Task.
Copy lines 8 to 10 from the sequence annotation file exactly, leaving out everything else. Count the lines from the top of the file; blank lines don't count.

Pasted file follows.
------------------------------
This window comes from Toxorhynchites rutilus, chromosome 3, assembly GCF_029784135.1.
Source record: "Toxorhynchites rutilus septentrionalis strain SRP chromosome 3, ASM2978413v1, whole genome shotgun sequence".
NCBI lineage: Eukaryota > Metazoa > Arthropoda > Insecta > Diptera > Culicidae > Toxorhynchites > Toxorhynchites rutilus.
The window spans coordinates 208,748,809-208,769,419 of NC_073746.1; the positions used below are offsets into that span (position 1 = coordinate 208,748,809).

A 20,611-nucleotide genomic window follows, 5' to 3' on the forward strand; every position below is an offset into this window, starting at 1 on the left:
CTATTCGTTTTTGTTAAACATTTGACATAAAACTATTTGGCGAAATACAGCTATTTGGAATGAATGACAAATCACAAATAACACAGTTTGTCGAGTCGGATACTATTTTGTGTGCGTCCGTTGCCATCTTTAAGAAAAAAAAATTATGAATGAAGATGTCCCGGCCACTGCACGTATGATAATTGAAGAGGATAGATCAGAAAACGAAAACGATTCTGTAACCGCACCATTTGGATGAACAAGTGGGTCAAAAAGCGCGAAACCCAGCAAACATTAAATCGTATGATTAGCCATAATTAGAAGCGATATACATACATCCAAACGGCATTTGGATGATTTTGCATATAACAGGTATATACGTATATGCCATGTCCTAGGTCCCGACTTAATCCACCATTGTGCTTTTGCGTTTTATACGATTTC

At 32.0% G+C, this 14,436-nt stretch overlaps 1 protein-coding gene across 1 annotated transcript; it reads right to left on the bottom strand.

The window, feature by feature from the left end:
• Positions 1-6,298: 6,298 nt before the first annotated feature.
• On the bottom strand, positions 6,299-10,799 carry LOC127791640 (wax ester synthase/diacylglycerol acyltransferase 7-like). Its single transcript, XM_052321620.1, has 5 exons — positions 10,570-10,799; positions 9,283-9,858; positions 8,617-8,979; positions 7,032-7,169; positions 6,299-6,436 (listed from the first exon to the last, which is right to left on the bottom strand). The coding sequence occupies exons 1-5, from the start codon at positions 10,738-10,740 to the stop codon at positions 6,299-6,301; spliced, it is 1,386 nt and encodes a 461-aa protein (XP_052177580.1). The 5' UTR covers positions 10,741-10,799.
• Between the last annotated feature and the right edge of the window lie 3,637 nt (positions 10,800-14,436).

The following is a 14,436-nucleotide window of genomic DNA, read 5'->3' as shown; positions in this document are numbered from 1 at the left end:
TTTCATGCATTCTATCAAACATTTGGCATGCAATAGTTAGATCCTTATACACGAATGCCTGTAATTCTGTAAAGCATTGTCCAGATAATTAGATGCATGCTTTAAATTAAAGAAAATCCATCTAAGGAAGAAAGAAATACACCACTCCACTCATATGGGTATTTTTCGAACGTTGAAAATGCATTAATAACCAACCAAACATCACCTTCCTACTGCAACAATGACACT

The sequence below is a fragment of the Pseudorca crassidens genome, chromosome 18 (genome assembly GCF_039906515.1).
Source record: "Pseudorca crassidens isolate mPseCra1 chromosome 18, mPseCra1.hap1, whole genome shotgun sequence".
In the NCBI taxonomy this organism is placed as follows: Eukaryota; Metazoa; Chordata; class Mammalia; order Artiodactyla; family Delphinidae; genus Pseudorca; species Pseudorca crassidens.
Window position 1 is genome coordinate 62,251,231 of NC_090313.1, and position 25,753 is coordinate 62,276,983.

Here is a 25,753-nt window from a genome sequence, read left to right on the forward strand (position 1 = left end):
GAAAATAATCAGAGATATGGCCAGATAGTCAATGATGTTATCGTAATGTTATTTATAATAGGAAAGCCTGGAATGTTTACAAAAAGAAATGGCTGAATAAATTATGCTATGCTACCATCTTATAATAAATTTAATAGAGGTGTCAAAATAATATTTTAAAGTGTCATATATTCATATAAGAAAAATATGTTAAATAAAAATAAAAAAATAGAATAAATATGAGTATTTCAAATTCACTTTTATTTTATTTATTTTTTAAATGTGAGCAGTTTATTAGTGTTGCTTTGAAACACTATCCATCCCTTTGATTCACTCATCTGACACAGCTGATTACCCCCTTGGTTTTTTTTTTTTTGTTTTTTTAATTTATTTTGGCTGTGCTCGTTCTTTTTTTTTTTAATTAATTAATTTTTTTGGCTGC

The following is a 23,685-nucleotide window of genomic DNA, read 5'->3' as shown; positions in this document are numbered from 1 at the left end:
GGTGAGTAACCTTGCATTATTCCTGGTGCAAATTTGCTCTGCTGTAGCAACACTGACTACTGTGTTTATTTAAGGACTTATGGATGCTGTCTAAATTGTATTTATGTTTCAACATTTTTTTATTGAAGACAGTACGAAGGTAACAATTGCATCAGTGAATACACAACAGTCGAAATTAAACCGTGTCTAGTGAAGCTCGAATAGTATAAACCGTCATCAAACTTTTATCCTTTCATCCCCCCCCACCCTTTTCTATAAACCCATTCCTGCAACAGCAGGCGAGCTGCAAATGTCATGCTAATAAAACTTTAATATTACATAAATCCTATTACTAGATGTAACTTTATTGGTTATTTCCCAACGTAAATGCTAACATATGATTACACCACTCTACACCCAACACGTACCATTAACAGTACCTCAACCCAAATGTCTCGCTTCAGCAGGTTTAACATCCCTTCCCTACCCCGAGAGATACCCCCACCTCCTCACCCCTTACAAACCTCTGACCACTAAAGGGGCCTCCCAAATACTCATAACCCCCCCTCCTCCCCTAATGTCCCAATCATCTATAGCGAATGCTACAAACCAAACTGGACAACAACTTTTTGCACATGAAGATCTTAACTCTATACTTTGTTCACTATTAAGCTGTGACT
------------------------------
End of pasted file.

The window, feature by feature from the left end:
• Positions 1-6,298: 6,298 nt before the first annotated feature.
• On the bottom strand, positions 6,299-10,799 carry LOC127791640 (wax ester synthase/diacylglycerol acyltransferase 7-like). Its single transcript, XM_052321620.1, has 5 exons — positions 10,570-10,799; positions 9,283-9,858; positions 8,617-8,979; positions 7,032-7,169; positions 6,299-6,436 (listed from the first exon to the last, which is right to left on the bottom strand). The coding sequence occupies exons 1-5, from the start codon at positions 10,738-10,740 to the stop codon at positions 6,299-6,301; spliced, it is 1,386 nt and encodes a 461-aa protein (XP_052177580.1). The 5' UTR covers positions 10,741-10,799.